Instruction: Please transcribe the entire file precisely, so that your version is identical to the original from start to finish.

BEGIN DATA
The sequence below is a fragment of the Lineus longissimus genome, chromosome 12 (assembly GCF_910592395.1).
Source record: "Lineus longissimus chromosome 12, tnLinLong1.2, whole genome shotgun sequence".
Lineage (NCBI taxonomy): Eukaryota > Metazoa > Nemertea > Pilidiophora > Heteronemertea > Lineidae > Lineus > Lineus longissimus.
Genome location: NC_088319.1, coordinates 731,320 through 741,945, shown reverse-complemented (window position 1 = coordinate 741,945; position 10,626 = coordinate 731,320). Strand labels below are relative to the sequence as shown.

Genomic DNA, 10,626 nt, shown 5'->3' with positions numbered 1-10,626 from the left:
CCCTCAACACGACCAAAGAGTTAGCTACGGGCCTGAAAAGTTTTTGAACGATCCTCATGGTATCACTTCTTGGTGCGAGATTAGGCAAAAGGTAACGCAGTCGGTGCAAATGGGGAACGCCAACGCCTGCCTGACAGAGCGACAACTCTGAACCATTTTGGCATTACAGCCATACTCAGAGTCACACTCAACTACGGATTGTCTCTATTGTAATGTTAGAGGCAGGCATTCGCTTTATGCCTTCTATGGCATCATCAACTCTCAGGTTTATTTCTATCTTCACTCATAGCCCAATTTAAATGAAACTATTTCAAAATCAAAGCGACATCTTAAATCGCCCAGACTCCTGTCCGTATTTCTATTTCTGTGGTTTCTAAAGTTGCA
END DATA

The sequence below is a fragment of the Lineus longissimus genome, chromosome 12 (assembly GCF_910592395.1).
Source record: "Lineus longissimus chromosome 12, tnLinLong1.2, whole genome shotgun sequence".
Lineage (NCBI taxonomy): Eukaryota > Metazoa > Nemertea > Pilidiophora > Heteronemertea > Lineidae > Lineus > Lineus longissimus.
Genome location: NC_088319.1, coordinates 731,320 through 741,945, shown reverse-complemented (window position 1 = coordinate 741,945; position 10,626 = coordinate 731,320). Strand labels below are relative to the sequence as shown.

Genomic DNA, 10,626 nt, shown 5'->3' with positions numbered 1-10,626 from the left:
CCCTCAACACGACCAAAGAGTTAGCTACGGGCCTGAAAAGTTTTTGAACGATCCTCATGGTATCACTTCTTGGTGCGAGATTAGGCAAAAGGTAACGCAGTCGGTGCAAATGGGGAACGCCAACGCCTGCCTGACAGAGCGACAACTCTGAACCATTTTGGCATTACAGCCATACTCAGAGTCACACTCAACTACGGATTGTCTCTATTGTAATGTTAGAGGCAGGCATTCGCTTTATGCCTTCTATGGCATCATCAACTCTCAGGTTTATTTCTATCTTCACTCATAGCCCAATTTAAATGAAACTATTTCAAAATCAAAGCGACATCTTAAATCGCCCAGACTCCTGTCCGTATTTCTATTTCTGTGGTTTCTAAAGTTGCA